Pests in Gardens and Landscapes: Quick Tips

Weed Control Using Herbicides

Published   5/20

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Most weed problems can be managed by hand-weeding, mulching, good garden or landscape design, keeping lawns vigorous and competitive, and using other nonchemical methods. Herbicides (weed killers) are pesticides designed to control undesirable plants. When using herbicides, follow label directions precisely. Otherwise, products will fail to control the weeds, may damage desirable plants, or can limit your ability to replant in that area. Applying too much herbicide in an area also wastes money and can lead to it running off site and contaminating creeks and streams. Follow herbicide treatments with nonchemical methods such as applying mulches, modifying irrigation, pulling weeds, or filling cracks.

Identify the weed and select the proper herbicide for the application site.

  • Be sure the herbicide label lists the weed species you want to control.
  • An herbicide will kill all susceptible plants, not just weeds. Make sure the label says it’s safe to apply on or around the other plants where you intend to use it.
  • Be sure the weeds are in a stage that is susceptible to the herbicide. (See preemergence and postemergence below.)

Check the label for the herbicide type.

  • Herbicides that kill most plants they contact are called nonselective.
  • Weed killers that control some kinds of plants but not others are called selective herbicides.
  • Preemergence herbicides control the germinating seeds before plants emerge from the soil. They won’t control weeds that have already emerged.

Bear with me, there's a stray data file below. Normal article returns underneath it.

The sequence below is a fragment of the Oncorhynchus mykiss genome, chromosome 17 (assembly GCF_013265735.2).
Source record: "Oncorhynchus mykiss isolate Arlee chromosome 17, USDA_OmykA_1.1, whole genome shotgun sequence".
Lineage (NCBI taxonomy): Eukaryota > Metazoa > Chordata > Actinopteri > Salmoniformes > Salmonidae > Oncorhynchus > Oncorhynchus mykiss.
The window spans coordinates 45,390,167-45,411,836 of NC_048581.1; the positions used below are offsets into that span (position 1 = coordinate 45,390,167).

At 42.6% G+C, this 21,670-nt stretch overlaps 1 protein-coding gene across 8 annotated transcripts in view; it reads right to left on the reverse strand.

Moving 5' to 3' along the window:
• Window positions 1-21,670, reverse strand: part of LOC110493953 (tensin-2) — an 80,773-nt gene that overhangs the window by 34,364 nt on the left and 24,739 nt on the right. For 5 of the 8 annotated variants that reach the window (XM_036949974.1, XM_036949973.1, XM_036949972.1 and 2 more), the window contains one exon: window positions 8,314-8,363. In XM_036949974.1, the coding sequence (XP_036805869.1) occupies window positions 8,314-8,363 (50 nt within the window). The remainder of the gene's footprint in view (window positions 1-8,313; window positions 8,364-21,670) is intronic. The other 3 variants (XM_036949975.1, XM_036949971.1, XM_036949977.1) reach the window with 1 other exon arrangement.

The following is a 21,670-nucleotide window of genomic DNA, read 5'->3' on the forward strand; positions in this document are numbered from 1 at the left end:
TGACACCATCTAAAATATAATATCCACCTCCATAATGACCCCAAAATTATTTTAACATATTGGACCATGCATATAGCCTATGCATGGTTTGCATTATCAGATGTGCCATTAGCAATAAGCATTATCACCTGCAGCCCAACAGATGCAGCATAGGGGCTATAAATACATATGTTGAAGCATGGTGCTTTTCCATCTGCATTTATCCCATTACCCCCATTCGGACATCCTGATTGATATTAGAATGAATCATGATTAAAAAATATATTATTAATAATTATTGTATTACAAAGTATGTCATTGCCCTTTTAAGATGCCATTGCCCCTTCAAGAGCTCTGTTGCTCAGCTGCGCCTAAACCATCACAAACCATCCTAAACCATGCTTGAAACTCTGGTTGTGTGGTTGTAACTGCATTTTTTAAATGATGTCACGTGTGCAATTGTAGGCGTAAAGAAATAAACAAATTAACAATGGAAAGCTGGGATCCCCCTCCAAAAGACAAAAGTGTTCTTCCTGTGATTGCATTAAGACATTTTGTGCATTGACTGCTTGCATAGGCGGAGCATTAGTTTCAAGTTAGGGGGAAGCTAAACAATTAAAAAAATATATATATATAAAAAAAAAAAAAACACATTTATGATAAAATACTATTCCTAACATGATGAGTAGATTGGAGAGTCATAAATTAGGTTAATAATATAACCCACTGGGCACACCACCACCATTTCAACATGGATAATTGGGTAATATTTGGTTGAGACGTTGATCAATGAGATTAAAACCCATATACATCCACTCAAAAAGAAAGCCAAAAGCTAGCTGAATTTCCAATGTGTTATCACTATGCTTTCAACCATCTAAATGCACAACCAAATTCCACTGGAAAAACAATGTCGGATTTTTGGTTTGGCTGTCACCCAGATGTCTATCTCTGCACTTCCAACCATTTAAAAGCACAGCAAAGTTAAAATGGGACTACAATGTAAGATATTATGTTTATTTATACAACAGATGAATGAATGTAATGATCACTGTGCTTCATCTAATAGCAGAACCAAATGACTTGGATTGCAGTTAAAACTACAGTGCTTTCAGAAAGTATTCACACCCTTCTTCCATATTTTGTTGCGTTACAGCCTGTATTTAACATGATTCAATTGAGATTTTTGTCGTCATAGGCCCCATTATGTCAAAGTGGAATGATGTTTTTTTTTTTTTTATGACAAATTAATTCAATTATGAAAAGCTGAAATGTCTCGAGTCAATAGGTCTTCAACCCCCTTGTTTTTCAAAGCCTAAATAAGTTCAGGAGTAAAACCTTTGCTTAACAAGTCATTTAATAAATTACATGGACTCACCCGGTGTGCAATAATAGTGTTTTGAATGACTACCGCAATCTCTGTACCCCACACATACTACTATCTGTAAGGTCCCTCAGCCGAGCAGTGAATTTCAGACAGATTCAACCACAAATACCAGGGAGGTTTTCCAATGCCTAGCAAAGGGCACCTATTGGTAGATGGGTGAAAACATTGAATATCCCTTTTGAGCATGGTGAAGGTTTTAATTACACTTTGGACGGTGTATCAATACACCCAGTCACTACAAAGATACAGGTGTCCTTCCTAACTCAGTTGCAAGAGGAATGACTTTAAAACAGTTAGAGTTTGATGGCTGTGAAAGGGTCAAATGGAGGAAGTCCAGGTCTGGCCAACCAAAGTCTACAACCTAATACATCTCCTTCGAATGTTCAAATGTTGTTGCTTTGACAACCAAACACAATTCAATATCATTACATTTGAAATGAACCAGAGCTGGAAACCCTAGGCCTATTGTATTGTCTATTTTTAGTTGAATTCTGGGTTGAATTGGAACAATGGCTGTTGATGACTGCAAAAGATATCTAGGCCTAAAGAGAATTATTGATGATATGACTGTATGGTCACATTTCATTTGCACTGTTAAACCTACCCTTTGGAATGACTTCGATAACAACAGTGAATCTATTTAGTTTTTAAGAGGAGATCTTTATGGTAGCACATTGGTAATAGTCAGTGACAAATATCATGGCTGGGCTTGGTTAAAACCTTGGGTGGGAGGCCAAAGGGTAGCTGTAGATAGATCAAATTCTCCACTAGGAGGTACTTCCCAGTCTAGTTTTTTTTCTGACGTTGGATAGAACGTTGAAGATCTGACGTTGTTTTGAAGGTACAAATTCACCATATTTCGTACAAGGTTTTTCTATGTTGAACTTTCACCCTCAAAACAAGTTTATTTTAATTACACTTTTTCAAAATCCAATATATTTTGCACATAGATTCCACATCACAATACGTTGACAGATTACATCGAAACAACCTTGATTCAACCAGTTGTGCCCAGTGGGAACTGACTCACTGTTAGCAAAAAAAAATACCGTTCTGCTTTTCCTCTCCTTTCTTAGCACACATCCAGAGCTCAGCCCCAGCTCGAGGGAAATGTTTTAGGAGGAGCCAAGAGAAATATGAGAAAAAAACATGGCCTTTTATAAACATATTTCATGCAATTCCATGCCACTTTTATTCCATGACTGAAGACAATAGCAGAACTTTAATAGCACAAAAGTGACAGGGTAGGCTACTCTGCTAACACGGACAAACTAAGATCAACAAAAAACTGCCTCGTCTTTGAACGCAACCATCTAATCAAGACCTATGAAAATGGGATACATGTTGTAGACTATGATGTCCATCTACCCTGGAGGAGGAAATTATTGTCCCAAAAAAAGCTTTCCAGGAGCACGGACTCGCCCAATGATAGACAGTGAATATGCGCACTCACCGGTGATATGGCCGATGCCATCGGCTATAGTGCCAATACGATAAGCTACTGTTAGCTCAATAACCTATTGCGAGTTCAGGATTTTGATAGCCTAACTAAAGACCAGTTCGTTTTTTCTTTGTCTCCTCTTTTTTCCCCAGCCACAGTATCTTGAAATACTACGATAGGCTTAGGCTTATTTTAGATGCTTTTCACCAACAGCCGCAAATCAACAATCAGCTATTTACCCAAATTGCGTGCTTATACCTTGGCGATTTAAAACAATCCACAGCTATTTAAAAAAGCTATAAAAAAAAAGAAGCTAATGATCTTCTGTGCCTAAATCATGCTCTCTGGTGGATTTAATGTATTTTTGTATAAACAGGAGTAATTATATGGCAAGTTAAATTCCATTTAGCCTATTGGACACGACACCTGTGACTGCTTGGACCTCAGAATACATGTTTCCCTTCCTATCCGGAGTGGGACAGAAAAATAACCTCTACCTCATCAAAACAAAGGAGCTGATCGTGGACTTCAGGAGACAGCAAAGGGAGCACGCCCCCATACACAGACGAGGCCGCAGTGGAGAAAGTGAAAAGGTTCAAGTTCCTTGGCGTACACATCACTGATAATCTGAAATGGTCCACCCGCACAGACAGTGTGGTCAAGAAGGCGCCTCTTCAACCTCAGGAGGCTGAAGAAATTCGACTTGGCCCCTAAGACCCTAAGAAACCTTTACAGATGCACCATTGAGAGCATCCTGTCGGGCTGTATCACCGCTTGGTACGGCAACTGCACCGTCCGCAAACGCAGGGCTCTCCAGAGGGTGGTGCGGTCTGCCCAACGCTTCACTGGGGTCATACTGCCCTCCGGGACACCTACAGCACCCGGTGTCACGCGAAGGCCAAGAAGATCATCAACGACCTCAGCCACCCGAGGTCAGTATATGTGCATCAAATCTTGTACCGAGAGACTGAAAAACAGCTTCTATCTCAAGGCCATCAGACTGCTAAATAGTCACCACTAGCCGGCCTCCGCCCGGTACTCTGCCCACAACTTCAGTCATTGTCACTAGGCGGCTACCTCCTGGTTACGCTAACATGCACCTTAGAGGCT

• Postemergence herbicides are used to control weeds that have already emerged. The younger the weed, the better a postemergence herbicide will work.
Some Common Herbicide Active Ingredients and Their Use
Active Ingredient1 Weeds Controlled Where Used Notes2
Most broadleaves and grasses Many situations; for large area control and as spot treatments Will injure nontarget plants if spray contacts them
Plant oils
(such as clove, lemongrass, eugenol, and other oils)
Young broadleaves In cracks and crevices or as spot treatments Organically acceptable; works on contact with plant material; best applied when temperatures are above 70°F
Most annual weeds Gardens and lawns Water or cultivate soil after applying, use after garden plants are established
Most annual weeds Lawns Often used for crabgrass control
Crabgrass, annual bluegrass, oxalis, spurge, others Lawns and landscapes Safe for use on most turfgrass species
Broadleaves Lawns Controls clover, may harm roots of certain ornamentals
Grasses including bermudagrass On broadleaf groundcovers or landscape beds Apply when weedy grasses are actively growing
2,4-D or 2,4-Dichloro-acetic acid
Broadleaves Lawns Travels through the plant’s system to kill the entire plant
1Some of these active ingredients are sold in combination with other ingredients.
2 Always consult the herbicide label for precautions and specific instructions.

Minimize the use of pesticides that pollute our waterways. Use nonchemical alternatives or less toxic pesticide products whenever possible. Read product labels carefully and follow instructions on proper use, storage, and disposal.

Statewide IPM Program, Agriculture and Natural Resources, University of California
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